Just days before our very last event from the series on sustainable practices and the role of design in reframing the narrative on the imminence of taking actions for saving the planet now, we present our special guests in consecutive interviews.

We look forward to seeing them and hearing their stories live at the event in Plovdiv, on Tuesday, November 22, at 18:00 in “Kapana” Gallery.

João Bruno Videira is a self-taught artisan and furniture designer since 2006, when he created his own first brand: água de prata, with which he reinvented the use of a traditional and excellency raw-material in Portugal – the wool. Since then he represented Portugal in several international design fairs such as the London Design Fair in 2017 and 2019, the Dutch Design Week in 2019 and the Dubai Design Week in 2020. João Bruno used to work as a TV journalist, till he found in art and design his new way of expression.

João, initially you worked as a TV journalist. Tell us about your radical change from being a journalist to creating handmade objects.

JV: Apparently both worlds have no connection but in my opinion that is not so obvious and to be honest I do continue to communicate, to tell stories. I just changed the medium. It’s also visual communication, but instead of words and images now I use colors and forms.

Tell us something more about your working technique and how do you limit waste in your daily work.

JV: I work with wool, that’s my selected raw material and my creations are 100% handmade. I use
some traditional techniques that I adapted, such as the loom… because I transform the frames I use into looms, by weaving directly into the pieces. And there are other techniques such as sculpting, by addition, in which I use handmade wool ropes that I create depending on the object I am doing.

Limiting waste is always present in my work. Actually that’s how it all started 16 years ago, when I created my first object by giving a new life to an old chair. Since the beginning that is something I was completely aware and I knew I had to make something to fight it. We are garbage mass producers. Back then there was still no culture to promote reusing, the transformation of old objects into new ones… the upcycling.

Besides having my own design, since I started working in this field I always promote this philosophy, because most of the objects can be transformed into new ones or have a different function and last longer instead of being garbage. Not only I still continue to transform old objects every time it’s possible, but also I have a zero waste policy in my work. All the waste I create is reused in my creations… such as the wool stones or the tree sculptures. Inside they are full of my own wool waste. But I also reuse, for instance, old tires and transform them into wool sculptures.

What is your definition of sustainable/circular design and fashion?

JV: It’s a group of good practices that contribute to reduce our carbon foot print and promote a new model. A model that has concrete measures in all stages of production, from sourcing the right suppliers, to manufacturing, to packaging, all in order to preserve our environment.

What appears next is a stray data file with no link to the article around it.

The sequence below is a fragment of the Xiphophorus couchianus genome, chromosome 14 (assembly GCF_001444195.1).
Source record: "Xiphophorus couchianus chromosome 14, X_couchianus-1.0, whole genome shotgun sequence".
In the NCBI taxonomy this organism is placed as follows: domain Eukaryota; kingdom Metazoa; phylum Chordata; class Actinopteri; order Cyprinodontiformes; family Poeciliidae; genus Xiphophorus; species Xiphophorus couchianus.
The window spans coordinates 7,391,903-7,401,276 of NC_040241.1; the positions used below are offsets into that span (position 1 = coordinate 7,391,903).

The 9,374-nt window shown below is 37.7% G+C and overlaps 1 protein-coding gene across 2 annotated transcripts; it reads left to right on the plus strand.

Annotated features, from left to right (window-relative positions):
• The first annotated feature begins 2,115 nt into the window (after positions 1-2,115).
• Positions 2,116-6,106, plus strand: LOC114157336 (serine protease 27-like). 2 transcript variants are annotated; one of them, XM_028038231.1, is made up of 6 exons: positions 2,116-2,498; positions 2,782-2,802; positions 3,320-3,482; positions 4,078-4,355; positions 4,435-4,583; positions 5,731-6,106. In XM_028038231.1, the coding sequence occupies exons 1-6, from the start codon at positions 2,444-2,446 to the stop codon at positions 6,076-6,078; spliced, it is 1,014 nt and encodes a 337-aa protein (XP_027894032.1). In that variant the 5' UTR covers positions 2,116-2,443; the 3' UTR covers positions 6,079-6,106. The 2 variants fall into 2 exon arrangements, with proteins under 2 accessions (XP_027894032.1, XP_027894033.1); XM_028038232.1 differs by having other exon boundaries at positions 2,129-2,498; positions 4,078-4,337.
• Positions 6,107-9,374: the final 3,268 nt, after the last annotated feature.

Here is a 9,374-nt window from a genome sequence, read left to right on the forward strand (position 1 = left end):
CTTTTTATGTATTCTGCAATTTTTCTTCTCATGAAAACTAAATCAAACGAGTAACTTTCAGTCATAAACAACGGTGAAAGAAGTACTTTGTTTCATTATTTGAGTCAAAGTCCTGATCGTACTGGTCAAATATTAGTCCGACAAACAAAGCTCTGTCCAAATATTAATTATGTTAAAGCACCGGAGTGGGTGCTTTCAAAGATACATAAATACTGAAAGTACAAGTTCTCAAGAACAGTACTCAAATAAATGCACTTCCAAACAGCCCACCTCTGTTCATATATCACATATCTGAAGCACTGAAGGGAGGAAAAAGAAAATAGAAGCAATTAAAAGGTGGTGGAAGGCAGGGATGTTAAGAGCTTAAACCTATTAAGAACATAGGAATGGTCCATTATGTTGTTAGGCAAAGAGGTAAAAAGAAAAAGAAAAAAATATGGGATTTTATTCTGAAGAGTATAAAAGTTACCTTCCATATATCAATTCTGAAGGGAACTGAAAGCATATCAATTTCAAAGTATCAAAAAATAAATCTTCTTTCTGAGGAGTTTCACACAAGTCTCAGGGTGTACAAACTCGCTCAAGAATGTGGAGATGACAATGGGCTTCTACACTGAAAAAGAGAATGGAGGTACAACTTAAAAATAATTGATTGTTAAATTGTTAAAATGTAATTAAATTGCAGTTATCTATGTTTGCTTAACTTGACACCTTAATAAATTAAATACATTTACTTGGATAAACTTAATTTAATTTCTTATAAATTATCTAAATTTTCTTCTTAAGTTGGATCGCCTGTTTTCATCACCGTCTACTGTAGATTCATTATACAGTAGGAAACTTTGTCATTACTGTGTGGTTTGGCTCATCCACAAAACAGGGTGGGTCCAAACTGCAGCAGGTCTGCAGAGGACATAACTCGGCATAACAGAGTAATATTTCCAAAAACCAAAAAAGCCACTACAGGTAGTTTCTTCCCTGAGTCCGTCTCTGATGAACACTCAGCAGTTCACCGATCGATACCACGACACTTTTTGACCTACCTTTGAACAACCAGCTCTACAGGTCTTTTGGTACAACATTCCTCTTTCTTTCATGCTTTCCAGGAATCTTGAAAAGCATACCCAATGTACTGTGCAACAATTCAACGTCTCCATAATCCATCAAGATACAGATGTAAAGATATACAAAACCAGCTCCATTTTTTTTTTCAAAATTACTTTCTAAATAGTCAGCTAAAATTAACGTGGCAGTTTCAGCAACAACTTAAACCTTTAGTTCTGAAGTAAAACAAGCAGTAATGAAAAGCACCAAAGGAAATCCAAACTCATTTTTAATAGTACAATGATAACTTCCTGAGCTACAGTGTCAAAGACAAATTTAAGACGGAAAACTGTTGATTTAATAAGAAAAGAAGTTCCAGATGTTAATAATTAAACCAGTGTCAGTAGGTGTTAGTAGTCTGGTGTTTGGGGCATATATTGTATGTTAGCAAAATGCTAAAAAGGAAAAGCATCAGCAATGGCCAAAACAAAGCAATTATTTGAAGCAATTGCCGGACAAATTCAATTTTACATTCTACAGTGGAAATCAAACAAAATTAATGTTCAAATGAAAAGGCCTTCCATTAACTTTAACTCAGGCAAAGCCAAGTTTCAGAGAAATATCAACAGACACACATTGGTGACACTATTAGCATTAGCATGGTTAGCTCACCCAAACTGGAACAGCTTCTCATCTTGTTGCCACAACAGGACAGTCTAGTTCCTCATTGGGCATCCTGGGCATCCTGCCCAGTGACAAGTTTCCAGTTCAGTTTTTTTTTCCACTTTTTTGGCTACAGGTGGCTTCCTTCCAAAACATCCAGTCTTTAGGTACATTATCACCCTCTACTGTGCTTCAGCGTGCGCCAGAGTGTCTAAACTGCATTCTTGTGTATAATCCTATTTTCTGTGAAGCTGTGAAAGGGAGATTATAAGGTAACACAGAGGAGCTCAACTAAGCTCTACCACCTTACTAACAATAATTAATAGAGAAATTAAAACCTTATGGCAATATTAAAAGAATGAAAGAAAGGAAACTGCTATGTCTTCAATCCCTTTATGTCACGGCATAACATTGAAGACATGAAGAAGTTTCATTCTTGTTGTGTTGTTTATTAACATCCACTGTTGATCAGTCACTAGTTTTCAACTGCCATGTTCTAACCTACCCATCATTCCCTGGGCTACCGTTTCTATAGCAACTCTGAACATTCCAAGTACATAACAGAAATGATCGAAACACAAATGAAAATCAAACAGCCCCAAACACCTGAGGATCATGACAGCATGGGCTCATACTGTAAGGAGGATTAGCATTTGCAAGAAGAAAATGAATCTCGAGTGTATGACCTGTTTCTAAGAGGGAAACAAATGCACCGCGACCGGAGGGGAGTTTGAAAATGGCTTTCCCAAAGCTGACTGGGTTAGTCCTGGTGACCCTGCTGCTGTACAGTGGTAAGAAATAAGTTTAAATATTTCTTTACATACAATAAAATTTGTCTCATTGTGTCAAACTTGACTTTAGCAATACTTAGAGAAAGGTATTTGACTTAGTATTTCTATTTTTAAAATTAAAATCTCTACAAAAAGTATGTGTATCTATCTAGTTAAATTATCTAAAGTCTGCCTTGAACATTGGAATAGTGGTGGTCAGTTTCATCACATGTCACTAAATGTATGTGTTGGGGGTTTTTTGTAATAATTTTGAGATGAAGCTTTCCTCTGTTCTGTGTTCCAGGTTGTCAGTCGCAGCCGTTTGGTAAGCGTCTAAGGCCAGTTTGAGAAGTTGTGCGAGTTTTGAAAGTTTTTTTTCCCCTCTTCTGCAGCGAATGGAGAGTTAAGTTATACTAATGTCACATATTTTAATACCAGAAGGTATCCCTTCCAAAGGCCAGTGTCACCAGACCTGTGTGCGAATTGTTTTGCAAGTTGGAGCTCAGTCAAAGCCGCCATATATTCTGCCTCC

What do you love most about being a textile sculptor?

JV: What I love most is the power of creating with my own hands, it’s a kind of magic. A real pleasure that is difficult to describe.

Your products are aesthetic, functional and minimalistic. Which are the main values, core concepts or style inclinations that, above all, will always represent your work and yourself?

JV: I’m very proud of having found my own language. Normally I don’t tend to follow trends, I just try to hear my inner self, being connected with my own essence. And that is reflected on my work I hope. Above all I believe that authenticity and originality are the keywords to define my work.

If you take someone who is interested in ethical design with you to Tomar, what places would you show them? What are the “musts” to visit (studios, shops, art spaces, galleries, etc.)?

JV: I’m very fortunate to work in an old factory that is now transformed into an art factory concept where different artisans and artists create and cooperate. So first I would make a guiding tour inside the building where I work, where people can also see other artisans in areas like pottery, basketry and tinsmith. There’s a very diverse universe of arts and crafts in this factory that is worth to see. Outside the factory that used to be an old mill, Tomar has a lot to offer although it’s a quite small city but still one of the most ancient and important in terms of Portuguese history.

The Templar knights choose Tomar as their headquarter in the 12th century, so the Templar castle and the convent of Christ on the top of the hill which is Unesco world heritage is a must see, it’s actually an art history lesson that we can have live. There’s also a contemporary art museum and a very unique one which is fully dedicated to a collection of matches from all over the world.

Another thing we cannot miss in Tomar which happens only every 4 years is the festival of trays. A very unique and genuine parade to honor the harvest and fertility where every woman carries a tray of its own size on the top of her head.